The CrossFit Games Open competition launched Thursday night by going back to the beginning. Literally. CrossFit Open WOD 14.1 is a repeat of the CrossFit Games’ first-ever open workout (11.1) in 2011. The WOD was announced by CrossFit co-founder Dave Castro at CrossFit North Atlanta.
The recycled couplet is a 10-minute AMRAP (as many rounds/repetitions as possible) that includes 30 double-unders and 15 power snatches. In 2011, CrossFit champ Rich Froning Jr. won the event with 448 reps (just under 10 rounds).
To help you strategize this year’s first challenge, we enlisted advice from CrossFit legend and Reebok athlete Chris Spealler, the only athlete to compete every CrossFit Games before missing the 2013 Games.
Men’s Fitness: What are your initial impressions of Open WOD 14.1 and your advice for approaching it?
Chris Spealler: It’s a simple CrossFit couplet that requires a bit of skill with the double-under and offers the potential to get a whole lot of work done. Start out with a strong and steady pace for the workout and try to maintain it till the last minute, then kick it into high gear. You’re heart rate will be jacked from early on so establish a strong pace and stick with it.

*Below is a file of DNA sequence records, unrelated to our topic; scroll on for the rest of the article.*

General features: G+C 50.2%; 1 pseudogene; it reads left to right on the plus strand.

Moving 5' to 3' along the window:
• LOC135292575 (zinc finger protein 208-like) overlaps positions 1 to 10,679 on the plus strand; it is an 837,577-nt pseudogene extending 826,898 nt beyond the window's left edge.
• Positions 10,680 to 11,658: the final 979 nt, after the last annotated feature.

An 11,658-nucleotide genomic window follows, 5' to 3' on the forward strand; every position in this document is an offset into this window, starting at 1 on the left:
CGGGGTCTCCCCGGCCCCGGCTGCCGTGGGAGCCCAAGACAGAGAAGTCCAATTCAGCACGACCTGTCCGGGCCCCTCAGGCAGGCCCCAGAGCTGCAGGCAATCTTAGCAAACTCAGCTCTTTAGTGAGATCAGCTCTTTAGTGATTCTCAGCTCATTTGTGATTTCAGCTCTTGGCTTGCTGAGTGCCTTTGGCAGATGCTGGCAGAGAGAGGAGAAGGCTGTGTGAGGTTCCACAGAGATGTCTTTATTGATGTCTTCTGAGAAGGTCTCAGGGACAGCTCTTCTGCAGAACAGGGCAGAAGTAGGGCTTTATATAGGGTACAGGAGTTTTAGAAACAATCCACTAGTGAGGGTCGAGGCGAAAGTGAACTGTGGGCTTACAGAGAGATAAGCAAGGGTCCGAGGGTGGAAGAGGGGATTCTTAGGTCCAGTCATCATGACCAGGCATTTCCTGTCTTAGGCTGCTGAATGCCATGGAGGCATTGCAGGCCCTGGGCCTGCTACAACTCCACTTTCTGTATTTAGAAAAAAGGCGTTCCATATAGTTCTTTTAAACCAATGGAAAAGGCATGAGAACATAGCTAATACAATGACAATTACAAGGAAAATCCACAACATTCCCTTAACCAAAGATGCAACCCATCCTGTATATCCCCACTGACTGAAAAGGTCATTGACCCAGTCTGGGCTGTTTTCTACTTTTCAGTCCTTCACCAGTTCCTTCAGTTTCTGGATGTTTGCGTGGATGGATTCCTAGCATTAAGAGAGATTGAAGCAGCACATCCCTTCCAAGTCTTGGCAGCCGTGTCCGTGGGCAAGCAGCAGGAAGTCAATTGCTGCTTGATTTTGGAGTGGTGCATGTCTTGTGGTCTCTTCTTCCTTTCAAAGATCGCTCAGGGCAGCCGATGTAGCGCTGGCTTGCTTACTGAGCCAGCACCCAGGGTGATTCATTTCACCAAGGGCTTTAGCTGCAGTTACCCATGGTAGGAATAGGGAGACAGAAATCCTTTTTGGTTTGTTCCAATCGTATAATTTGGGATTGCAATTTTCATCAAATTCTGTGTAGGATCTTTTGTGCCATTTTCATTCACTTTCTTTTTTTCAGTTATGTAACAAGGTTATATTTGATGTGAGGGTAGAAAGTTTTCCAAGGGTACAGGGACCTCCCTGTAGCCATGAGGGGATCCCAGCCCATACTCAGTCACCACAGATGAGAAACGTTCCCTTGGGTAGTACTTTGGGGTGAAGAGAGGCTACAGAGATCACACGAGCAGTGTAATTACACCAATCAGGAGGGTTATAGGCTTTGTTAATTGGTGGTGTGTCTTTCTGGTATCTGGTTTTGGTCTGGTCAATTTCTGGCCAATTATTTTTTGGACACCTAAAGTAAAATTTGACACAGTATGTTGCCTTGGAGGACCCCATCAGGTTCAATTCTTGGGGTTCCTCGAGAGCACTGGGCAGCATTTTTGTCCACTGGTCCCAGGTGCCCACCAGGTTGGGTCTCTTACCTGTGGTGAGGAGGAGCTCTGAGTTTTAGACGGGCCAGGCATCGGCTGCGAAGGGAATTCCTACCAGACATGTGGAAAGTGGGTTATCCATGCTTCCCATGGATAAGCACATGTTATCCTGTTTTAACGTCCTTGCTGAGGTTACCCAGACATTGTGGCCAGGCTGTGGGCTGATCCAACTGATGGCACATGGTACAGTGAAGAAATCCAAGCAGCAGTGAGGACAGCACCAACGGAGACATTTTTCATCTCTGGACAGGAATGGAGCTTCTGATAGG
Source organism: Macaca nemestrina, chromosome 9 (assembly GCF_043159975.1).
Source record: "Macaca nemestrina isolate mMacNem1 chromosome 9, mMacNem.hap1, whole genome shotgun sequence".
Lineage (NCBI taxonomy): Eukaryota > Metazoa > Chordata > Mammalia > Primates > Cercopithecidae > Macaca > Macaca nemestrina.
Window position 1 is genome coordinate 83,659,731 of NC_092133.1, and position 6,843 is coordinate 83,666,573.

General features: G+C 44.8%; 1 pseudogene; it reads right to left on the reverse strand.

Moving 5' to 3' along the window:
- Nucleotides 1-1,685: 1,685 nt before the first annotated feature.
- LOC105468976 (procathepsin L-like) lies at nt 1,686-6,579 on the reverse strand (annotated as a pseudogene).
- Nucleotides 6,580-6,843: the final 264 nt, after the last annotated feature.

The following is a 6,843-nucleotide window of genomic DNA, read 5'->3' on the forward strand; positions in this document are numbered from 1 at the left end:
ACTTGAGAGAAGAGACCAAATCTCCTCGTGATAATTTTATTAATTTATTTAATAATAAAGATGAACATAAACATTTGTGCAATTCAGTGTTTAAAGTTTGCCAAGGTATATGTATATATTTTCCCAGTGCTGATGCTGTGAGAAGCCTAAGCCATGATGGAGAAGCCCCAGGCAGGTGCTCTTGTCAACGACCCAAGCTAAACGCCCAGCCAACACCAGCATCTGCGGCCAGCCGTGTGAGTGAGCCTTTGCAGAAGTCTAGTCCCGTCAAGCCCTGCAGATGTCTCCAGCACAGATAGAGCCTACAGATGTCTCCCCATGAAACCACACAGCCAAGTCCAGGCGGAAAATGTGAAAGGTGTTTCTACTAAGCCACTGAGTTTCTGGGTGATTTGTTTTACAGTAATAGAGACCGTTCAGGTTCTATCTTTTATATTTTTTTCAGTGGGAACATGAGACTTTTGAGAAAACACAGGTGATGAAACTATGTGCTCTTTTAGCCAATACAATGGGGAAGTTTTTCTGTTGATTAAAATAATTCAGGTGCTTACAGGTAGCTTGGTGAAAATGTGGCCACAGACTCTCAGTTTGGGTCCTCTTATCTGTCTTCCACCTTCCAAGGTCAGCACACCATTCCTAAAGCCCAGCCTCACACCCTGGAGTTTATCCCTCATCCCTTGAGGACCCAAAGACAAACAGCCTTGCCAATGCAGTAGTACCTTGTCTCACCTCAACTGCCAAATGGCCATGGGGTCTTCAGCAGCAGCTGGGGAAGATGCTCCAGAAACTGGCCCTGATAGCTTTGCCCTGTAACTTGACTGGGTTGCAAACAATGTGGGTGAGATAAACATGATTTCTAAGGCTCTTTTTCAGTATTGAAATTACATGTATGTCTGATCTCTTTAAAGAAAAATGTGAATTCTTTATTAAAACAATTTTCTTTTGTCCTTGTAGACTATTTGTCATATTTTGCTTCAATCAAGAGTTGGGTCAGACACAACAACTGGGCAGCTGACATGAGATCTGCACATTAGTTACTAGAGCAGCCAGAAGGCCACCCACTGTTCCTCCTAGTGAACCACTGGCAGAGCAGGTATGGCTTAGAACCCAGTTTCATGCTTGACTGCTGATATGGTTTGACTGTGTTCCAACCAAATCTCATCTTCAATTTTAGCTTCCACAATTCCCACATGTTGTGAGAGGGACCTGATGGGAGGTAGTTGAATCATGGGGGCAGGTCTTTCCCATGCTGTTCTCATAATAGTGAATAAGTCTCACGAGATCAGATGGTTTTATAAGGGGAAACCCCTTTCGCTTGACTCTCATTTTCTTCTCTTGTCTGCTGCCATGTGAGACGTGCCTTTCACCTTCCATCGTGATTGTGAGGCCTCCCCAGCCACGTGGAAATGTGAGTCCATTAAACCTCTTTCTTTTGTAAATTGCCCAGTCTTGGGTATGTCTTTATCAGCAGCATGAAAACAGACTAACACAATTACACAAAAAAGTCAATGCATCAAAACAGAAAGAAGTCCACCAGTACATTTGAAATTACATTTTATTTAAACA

Why do you think there was a repeat of 11.1?
This is the fourth year of the Open, and a lot has changed. Fitness has increased across the entire CrossFit community and more people are competing in the Open than ever before. I think it’s a great way to look back and see where we have come from as well as see what is possible for all of us.
Because there are just two movements, is this the kind of WOD that could be deceiving?
This is absolutely deceiving. For those of you who are skilled at double-unders, you will be back on the bar before you know it, and although the weight is light, it’s moving a large range of motion, which can lead to fatigue quickly.
What’s a “solid” score for this workout?
Five or six complete rounds is a great starting point to shoot for. If you’re working on getting to Regionals you will want to fight to have eight complete rounds.
Is this workout more about pacing or is it an all-out sprint?
Think of it as a paced sprint. It’s 10 minutes, so you can’t go all out from the get-go and maintain that pace. You also can’t sandbag it from the beginning since the weight is light and you can get more rounds early on. Find a strong and challenging pace and fight to stick with it.
Is there anything you would warn CrossFitters to be careful of in this WOD?
Make sure you drop your hips and bend your knees a bit at the beginning of each snatch. If you aren’t mindful of this you will end up stiff-legging the first pull of the snatch and it can lead to lower-back fatigue early on.
Do you think this is the calm before the storm?
Don’t underestimate this workout. We often think light weight is easy…you can just go faster. It can be quite the mental test.
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